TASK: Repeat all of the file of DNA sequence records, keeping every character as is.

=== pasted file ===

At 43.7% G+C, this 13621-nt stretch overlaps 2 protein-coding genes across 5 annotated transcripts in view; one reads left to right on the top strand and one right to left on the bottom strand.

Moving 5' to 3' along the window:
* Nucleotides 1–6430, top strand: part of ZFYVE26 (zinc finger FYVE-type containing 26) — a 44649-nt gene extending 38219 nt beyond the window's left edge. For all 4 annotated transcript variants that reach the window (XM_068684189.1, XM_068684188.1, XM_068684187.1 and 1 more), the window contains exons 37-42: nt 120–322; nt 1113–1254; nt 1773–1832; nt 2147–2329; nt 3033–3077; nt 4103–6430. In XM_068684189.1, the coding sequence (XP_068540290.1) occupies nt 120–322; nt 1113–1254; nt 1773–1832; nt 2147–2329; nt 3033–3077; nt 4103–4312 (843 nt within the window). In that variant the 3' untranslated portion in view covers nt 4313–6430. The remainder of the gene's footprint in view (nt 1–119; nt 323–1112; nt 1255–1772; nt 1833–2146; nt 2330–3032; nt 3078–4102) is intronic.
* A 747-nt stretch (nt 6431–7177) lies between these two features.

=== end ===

At 43.7% G+C, this 13621-nt stretch overlaps 2 protein-coding genes across 5 annotated transcripts in view; one reads left to right on the top strand and one right to left on the bottom strand.

Moving 5' to 3' along the window:
* Nucleotides 1–6430, top strand: part of ZFYVE26 (zinc finger FYVE-type containing 26) — a 44649-nt gene extending 38219 nt beyond the window's left edge. For all 4 annotated transcript variants that reach the window (XM_068684189.1, XM_068684188.1, XM_068684187.1 and 1 more), the window contains exons 37-42: nt 120–322; nt 1113–1254; nt 1773–1832; nt 2147–2329; nt 3033–3077; nt 4103–6430. In XM_068684189.1, the coding sequence (XP_068540290.1) occupies nt 120–322; nt 1113–1254; nt 1773–1832; nt 2147–2329; nt 3033–3077; nt 4103–4312 (843 nt within the window). In that variant the 3' untranslated portion in view covers nt 4313–6430. The remainder of the gene's footprint in view (nt 1–119; nt 323–1112; nt 1255–1772; nt 1833–2146; nt 2330–3032; nt 3078–4102) is intronic.
* A 747-nt stretch (nt 6431–7177) lies between these two features.